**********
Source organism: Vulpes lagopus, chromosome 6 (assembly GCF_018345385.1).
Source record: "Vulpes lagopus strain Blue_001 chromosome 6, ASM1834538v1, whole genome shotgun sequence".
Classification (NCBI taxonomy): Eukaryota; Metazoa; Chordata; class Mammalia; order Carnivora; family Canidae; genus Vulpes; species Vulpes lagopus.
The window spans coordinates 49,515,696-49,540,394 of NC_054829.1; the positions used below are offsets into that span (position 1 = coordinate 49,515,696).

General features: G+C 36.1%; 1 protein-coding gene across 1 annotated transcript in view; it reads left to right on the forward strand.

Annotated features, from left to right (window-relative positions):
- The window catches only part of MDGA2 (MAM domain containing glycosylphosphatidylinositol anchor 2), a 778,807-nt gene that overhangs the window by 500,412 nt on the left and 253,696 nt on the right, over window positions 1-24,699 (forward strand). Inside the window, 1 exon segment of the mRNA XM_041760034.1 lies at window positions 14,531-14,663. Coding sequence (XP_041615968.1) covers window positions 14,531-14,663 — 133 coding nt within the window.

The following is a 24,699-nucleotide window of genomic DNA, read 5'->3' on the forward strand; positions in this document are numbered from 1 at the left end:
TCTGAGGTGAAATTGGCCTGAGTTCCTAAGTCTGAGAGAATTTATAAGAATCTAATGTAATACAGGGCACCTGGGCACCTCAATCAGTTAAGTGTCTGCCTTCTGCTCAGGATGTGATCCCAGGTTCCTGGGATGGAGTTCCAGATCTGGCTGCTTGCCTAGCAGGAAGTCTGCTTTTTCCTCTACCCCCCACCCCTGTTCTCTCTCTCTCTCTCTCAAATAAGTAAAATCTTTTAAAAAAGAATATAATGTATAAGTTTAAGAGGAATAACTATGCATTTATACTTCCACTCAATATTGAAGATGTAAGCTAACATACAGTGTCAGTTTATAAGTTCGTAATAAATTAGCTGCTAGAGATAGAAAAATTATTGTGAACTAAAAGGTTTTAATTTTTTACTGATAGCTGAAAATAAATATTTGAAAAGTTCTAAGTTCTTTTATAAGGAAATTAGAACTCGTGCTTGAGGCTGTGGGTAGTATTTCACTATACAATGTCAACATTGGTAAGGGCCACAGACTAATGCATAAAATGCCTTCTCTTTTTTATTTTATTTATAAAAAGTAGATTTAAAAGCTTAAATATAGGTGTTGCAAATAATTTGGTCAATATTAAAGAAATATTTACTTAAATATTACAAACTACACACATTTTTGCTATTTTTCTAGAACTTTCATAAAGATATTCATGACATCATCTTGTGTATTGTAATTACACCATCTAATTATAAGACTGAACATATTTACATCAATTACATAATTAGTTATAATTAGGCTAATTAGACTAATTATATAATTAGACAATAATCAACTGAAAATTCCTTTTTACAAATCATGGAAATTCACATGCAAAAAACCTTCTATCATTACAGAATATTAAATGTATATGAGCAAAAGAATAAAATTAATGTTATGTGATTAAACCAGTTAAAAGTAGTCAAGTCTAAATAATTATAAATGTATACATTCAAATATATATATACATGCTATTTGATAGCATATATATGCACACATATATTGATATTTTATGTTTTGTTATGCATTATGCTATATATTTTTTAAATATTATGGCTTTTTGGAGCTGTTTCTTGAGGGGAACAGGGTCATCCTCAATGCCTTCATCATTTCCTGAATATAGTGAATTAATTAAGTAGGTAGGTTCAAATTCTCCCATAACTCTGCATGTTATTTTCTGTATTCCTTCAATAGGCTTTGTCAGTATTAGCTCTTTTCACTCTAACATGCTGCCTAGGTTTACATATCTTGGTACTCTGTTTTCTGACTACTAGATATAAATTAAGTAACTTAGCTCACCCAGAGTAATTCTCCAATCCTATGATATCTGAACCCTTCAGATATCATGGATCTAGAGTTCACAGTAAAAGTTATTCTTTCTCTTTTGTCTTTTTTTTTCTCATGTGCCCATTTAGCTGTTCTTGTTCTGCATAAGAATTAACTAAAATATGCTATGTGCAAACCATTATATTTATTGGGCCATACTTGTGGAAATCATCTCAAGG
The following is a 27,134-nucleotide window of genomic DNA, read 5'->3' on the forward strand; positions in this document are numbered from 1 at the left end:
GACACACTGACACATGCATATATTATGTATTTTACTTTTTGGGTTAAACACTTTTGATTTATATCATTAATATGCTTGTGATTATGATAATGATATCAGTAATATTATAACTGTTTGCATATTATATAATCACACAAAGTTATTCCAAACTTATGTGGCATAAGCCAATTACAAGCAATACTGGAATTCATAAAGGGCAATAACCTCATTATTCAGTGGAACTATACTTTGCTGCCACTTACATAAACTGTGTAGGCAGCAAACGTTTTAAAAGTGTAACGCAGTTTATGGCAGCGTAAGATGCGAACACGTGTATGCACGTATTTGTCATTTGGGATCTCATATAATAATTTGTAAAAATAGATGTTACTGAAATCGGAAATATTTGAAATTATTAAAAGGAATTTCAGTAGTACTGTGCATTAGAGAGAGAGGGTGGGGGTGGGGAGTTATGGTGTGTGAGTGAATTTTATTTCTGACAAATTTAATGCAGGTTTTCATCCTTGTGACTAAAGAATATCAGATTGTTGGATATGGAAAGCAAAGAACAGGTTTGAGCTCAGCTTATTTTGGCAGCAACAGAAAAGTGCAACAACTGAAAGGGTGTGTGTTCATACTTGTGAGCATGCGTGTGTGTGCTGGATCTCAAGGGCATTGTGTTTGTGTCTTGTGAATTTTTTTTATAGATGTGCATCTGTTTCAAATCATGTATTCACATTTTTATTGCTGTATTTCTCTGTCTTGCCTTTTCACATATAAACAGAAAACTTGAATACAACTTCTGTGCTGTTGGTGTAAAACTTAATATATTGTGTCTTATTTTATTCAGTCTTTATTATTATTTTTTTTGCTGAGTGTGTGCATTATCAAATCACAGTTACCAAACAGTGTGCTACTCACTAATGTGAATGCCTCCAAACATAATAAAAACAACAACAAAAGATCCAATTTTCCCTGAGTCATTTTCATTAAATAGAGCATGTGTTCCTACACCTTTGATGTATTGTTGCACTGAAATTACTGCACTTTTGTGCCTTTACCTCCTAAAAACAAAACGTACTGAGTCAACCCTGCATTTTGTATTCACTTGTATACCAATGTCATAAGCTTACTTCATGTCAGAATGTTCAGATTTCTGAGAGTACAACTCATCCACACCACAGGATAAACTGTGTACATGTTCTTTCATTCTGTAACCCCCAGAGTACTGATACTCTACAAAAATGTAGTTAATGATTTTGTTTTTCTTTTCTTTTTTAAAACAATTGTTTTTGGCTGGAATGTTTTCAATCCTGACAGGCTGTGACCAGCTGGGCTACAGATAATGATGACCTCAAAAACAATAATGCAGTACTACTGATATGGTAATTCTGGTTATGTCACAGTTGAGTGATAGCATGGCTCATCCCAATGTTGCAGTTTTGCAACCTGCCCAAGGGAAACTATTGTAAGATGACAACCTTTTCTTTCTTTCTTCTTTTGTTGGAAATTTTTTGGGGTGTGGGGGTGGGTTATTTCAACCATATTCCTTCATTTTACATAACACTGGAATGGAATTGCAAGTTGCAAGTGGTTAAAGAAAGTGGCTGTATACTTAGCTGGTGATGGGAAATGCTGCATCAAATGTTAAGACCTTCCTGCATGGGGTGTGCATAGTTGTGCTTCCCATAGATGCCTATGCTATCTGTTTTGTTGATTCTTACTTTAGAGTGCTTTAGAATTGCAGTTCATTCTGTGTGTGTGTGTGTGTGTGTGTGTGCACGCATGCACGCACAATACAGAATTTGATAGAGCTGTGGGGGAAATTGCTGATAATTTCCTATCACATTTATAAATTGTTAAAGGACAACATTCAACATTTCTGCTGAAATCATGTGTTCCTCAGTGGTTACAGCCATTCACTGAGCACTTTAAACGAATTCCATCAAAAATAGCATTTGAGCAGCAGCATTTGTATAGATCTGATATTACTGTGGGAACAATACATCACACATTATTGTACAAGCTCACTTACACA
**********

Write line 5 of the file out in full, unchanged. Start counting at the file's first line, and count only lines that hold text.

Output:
General features: G+C 36.1%; 1 protein-coding gene across 1 annotated transcript in view; it reads left to right on the forward strand.